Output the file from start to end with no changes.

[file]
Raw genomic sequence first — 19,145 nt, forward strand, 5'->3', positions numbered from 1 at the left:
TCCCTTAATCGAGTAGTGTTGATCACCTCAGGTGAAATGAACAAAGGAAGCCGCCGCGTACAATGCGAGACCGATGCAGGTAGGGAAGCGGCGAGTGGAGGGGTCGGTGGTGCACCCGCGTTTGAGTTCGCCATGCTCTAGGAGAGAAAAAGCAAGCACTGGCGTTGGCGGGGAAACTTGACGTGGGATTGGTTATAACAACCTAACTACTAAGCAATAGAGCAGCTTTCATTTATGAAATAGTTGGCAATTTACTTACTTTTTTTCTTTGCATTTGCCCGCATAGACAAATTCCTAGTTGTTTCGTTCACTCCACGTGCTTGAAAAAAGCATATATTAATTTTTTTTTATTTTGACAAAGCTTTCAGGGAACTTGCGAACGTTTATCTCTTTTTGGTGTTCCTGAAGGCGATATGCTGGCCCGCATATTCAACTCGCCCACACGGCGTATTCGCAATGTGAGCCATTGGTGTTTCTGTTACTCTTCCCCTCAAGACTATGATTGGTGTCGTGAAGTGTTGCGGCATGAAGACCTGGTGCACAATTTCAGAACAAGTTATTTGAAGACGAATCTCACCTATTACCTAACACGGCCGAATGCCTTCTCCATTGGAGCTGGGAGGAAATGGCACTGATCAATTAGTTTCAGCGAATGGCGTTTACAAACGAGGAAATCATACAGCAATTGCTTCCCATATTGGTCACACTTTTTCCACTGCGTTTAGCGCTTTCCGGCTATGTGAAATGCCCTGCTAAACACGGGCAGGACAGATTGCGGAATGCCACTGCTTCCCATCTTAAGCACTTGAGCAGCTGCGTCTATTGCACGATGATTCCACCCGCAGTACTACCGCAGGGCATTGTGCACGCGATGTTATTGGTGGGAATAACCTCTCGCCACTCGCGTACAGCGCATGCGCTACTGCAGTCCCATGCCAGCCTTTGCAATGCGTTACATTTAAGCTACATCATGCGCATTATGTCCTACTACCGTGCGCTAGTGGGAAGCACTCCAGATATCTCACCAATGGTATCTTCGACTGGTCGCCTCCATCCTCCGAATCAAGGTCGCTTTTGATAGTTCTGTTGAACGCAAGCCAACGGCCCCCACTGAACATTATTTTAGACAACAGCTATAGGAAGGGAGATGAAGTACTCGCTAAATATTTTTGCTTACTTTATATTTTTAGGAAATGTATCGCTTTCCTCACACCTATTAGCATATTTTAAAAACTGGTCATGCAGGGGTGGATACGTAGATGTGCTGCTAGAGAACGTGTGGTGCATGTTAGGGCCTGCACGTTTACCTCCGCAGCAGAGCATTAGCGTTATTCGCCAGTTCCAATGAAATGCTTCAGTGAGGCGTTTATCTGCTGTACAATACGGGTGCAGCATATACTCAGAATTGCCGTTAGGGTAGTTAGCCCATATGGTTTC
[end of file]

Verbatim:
Raw genomic sequence first — 19,145 nt, forward strand, 5'->3', positions numbered from 1 at the left:
TCCCTTAATCGAGTAGTGTTGATCACCTCAGGTGAAATGAACAAAGGAAGCCGCCGCGTACAATGCGAGACCGATGCAGGTAGGGAAGCGGCGAGTGGAGGGGTCGGTGGTGCACCCGCGTTTGAGTTCGCCATGCTCTAGGAGAGAAAAAGCAAGCACTGGCGTTGGCGGGGAAACTTGACGTGGGATTGGTTATAACAACCTAACTACTAAGCAATAGAGCAGCTTTCATTTATGAAATAGTTGGCAATTTACTTACTTTTTTTCTTTGCATTTGCCCGCATAGACAAATTCCTAGTTGTTTCGTTCACTCCACGTGCTTGAAAAAAGCATATATTAATTTTTTTTTATTTTGACAAAGCTTTCAGGGAACTTGCGAACGTTTATCTCTTTTTGGTGTTCCTGAAGGCGATATGCTGGCCCGCATATTCAACTCGCCCACACGGCGTATTCGCAATGTGAGCCATTGGTGTTTCTGTTACTCTTCCCCTCAAGACTATGATTGGTGTCGTGAAGTGTTGCGGCATGAAGACCTGGTGCACAATTTCAGAACAAGTTATTTGAAGACGAATCTCACCTATTACCTAACACGGCCGAATGCCTTCTCCATTGGAGCTGGGAGGAAATGGCACTGATCAATTAGTTTCAGCGAATGGCGTTTACAAACGAGGAAATCATACAGCAATTGCTTCCCATATTGGTCACACTTTTTCCACTGCGTTTAGCGCTTTCCGGCTATGTGAAATGCCCTGCTAAACACGGGCAGGACAGATTGCGGAATGCCACTGCTTCCCATCTTAAGCACTTGAGCAGCTGCGTCTATTGCACGATGATTCCACCCGCAGTACTACCGCAGGGCATTGTGCACGCGATGTTATTGGTGGGAATAACCTCTCGCCACTCGCGTACAGCGCATGCGCTACTGCAGTCCCATGCCAGCCTTTGCAATGCGTTACATTTAAGCTACATCATGCGCATTATGTCCTACTACCGTGCGCTAGTGGGAAGCACTCCAGATATCTCACCAATGGTATCTTCGACTGGTCGCCTCCATCCTCCGAATCAAGGTCGCTTTTGATAGTTCTGTTGAACGCAAGCCAACGGCCCCCACTGAACATTATTTTAGACAACAGCTATAGGAAGGGAGATGAAGTACTCGCTAAATATTTTTGCTTACTTTATATTTTTAGGAAATGTATCGCTTTCCTCACACCTATTAGCATATTTTAAAAACTGGTCATGCAGGGGTGGATACGTAGATGTGCTGCTAGAGAACGTGTGGTGCATGTTAGGGCCTGCACGTTTACCTCCGCAGCAGAGCATTAGCGTTATTCGCCAGTTCCAATGAAATGCTTCAGTGAGGCGTTTATCTGCTGTACAATACGGGTGCAGCATATACTCAGAATTGCCGTTAGGGTAGTTAGCCCATATGGTTTC